We have also put together some top value wines by country and perhaps the most valuable list of all the very best under $15.

The wines were tasted using our regular 100 point system and no wine that was given an award scored lower than 87 points in fact most were at 88 points and above. I mention that because you won’t see any points on the lists you open but rather just the names of the winners. NOTE that every wine is ranked by score to two decimal points so while we believe they all represent great value they are placed on the list in order of merit and the first ranked wine scored the highest.

The strength of WineAlign is that you will be able to look up each wine on-line and see what our critics think about it individually. The wine’s collective accomplishments will appear in the form of a WWAC medallion beside its regular wine note and scores out of 100. It doesn’t get any more transparent than that.

WWAC 2013 Best of CountryLet’s face it. When you put 19 highly opinionated and widely experienced judges in the same room as 1000 wines selling for less than $50 you have the potential to come up with amazing results that speak to value. You could say it is arbitrary, or subject to individual will or judgment without restriction. It could be contingent solely upon one’s discretion, but you know what, it isn’t. After a week of scrutiny, tasting under similar conditions you can see the best wines working their way to the top.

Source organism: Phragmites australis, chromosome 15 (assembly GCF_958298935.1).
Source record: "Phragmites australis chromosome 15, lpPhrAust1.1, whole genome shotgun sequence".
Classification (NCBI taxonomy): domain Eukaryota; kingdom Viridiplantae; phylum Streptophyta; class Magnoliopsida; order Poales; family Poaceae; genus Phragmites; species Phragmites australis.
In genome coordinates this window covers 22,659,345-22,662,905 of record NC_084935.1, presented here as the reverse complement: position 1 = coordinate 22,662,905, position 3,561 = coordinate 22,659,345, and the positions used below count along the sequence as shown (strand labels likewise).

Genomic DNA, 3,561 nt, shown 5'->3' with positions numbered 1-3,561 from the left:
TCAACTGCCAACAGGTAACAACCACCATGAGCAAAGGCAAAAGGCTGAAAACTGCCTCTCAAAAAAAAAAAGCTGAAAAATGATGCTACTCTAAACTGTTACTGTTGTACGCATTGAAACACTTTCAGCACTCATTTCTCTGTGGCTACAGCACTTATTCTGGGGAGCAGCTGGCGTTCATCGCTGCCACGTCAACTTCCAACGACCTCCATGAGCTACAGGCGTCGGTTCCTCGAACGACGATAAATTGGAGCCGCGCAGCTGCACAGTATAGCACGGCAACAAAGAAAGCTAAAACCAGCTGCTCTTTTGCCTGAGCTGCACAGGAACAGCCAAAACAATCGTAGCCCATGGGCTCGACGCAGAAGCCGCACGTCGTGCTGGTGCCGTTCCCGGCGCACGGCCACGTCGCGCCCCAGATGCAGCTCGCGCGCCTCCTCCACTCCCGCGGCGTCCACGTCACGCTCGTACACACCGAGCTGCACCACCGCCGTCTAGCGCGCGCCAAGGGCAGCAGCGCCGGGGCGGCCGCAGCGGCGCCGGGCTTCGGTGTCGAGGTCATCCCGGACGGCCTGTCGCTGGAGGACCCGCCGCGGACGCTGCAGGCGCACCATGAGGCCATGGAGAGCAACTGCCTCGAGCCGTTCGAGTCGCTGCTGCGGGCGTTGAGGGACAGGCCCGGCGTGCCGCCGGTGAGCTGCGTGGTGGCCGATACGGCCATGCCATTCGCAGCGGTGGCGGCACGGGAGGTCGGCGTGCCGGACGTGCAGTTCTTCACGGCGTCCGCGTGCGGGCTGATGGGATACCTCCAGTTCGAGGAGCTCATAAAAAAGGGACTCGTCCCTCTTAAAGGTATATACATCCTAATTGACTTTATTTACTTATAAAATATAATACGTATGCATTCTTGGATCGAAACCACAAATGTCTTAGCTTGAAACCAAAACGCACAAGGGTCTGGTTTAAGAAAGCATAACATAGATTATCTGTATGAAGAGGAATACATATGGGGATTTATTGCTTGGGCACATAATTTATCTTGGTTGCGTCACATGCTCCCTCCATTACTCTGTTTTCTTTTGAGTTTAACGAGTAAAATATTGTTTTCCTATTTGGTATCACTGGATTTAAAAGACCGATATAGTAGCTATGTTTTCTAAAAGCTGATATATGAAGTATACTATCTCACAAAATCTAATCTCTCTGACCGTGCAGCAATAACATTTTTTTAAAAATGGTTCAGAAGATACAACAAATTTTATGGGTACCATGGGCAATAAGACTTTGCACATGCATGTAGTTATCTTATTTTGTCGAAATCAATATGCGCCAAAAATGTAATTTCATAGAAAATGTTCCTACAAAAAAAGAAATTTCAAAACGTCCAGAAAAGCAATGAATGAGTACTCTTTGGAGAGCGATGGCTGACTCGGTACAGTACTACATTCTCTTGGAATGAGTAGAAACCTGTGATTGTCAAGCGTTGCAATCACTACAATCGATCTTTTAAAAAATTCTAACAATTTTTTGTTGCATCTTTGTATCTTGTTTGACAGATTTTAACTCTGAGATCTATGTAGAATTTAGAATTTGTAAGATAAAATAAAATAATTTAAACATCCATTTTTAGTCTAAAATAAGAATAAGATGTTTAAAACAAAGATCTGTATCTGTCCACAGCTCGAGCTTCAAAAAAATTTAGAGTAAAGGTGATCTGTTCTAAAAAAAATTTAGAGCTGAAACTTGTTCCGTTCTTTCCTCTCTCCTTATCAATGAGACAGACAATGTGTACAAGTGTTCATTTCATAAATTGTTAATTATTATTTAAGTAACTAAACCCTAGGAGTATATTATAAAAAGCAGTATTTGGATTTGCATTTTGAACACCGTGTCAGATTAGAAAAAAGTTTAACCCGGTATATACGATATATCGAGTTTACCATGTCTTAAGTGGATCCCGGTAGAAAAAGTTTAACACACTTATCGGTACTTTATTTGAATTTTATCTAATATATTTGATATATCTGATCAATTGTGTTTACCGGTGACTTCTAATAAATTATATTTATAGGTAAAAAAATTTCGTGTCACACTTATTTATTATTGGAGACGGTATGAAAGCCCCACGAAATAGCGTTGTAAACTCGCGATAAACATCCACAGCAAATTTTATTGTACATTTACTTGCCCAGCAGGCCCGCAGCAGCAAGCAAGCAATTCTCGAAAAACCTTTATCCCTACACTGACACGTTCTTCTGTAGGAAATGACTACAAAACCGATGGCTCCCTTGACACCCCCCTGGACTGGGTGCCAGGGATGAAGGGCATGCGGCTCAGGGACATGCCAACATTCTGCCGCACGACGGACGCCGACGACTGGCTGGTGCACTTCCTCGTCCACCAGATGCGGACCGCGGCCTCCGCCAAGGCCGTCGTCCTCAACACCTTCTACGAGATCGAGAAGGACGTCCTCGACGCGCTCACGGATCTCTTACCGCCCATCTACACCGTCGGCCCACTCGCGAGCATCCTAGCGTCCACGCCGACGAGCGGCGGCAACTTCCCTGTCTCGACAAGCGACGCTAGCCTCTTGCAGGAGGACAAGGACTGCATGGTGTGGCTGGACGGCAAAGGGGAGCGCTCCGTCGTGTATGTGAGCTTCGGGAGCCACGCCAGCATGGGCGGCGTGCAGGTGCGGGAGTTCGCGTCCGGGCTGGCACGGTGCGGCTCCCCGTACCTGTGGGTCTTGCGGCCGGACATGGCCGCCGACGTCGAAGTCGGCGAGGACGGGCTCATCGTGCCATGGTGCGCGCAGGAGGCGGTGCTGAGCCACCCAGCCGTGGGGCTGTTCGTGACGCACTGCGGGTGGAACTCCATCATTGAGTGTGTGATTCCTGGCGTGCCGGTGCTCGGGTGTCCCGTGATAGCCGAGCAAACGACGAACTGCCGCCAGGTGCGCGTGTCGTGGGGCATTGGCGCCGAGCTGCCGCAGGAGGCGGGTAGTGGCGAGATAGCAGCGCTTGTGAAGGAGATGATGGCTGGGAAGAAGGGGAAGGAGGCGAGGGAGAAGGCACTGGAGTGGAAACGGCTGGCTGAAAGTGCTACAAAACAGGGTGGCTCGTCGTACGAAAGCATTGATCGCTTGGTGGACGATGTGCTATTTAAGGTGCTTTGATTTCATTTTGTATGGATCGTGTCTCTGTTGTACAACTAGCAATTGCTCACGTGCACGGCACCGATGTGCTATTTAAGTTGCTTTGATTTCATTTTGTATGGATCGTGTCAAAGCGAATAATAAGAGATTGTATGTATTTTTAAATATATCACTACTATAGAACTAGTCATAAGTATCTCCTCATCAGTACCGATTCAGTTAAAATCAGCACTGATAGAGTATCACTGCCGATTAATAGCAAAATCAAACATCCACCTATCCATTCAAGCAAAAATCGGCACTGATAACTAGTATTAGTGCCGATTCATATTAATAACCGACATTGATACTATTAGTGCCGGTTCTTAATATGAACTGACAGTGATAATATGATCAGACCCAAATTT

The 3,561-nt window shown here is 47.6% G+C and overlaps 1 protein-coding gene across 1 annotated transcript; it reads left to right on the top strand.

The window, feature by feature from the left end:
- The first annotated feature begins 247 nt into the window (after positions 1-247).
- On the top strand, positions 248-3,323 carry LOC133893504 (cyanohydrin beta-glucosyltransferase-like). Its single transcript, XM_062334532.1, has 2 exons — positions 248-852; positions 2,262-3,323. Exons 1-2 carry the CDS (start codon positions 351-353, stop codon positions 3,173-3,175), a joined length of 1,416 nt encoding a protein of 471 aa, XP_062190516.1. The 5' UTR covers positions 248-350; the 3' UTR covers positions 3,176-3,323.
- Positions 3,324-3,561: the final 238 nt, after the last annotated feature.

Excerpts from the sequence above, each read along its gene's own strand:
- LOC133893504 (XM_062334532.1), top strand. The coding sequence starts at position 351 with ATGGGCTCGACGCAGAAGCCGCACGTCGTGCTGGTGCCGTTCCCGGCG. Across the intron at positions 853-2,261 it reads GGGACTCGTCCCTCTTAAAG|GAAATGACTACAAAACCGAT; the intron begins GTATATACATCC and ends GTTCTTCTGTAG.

We know we are onto something because a lot of people are trying to copy, or let’s be polite, emulate or search for value but they won’t come close thanks to a national peculiarity.

Here in Canada all but one provincial government operates a liquor monopoly. If they have any redeeming value, it is that there has to be an illusion of fairness when it comes to listing wines from around the world so a lot of wines, from a lot of countries, are listed; especially below $50. It’s a national phenomenon that doesn’t occur in many other countries.

WineAlign 2013 World Wine Awards of Canada Results

Anthony Gismondi
Co-head Judge, World Wine Awards of Canada
Principle Critic and Partner, WineAlign

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WineAlign Announces Two New Wine Awards in Canada

WineAlign Launches Two New Wine Competitions in Canada

TORONTO/VANCOUVER – February 25, 2013 – WineAlign, Canada’s largest and most popular online wine site, today announced the launch of two new wine competitions. To recognize the best in Canadian wine, WineAlign will host the National Wine Awards of Canada “The Nationals” and invite Canadian wine producers to compete annually to determine who is making the best wine in the country. To complement the domestic awards, the World Wine Awards of Canada “The Worlds” competition will be open to wines sold in Canada, with emphasis placed on wines offering outstanding value.